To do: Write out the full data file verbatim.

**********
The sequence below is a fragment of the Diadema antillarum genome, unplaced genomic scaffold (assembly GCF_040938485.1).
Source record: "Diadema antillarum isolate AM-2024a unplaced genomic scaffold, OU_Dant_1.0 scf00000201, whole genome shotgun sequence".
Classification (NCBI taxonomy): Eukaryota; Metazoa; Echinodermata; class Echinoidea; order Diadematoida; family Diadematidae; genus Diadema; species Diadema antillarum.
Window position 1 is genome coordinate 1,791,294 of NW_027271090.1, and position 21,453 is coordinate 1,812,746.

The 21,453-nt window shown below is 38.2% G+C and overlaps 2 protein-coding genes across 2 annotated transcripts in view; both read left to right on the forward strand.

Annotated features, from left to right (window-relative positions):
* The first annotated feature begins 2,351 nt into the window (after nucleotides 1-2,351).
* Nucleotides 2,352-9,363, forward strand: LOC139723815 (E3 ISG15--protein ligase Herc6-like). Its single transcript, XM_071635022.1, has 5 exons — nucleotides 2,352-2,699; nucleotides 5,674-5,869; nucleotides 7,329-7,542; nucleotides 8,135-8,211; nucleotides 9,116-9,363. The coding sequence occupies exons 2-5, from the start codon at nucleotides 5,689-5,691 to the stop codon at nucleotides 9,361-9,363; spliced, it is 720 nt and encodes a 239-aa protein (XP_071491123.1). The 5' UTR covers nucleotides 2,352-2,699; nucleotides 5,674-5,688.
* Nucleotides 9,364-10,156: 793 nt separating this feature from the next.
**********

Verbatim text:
The sequence below is a fragment of the Diadema antillarum genome, unplaced genomic scaffold (assembly GCF_040938485.1).
Source record: "Diadema antillarum isolate AM-2024a unplaced genomic scaffold, OU_Dant_1.0 scf00000201, whole genome shotgun sequence".
Classification (NCBI taxonomy): Eukaryota; Metazoa; Echinodermata; class Echinoidea; order Diadematoida; family Diadematidae; genus Diadema; species Diadema antillarum.
Window position 1 is genome coordinate 1,791,294 of NW_027271090.1, and position 21,453 is coordinate 1,812,746.

The 21,453-nt window shown below is 38.2% G+C and overlaps 2 protein-coding genes across 2 annotated transcripts in view; both read left to right on the forward strand.

Annotated features, from left to right (window-relative positions):
* The first annotated feature begins 2,351 nt into the window (after nucleotides 1-2,351).
* Nucleotides 2,352-9,363, forward strand: LOC139723815 (E3 ISG15--protein ligase Herc6-like). Its single transcript, XM_071635022.1, has 5 exons — nucleotides 2,352-2,699; nucleotides 5,674-5,869; nucleotides 7,329-7,542; nucleotides 8,135-8,211; nucleotides 9,116-9,363. The coding sequence occupies exons 2-5, from the start codon at nucleotides 5,689-5,691 to the stop codon at nucleotides 9,361-9,363; spliced, it is 720 nt and encodes a 239-aa protein (XP_071491123.1). The 5' UTR covers nucleotides 2,352-2,699; nucleotides 5,674-5,688.
* Nucleotides 9,364-10,156: 793 nt separating this feature from the next.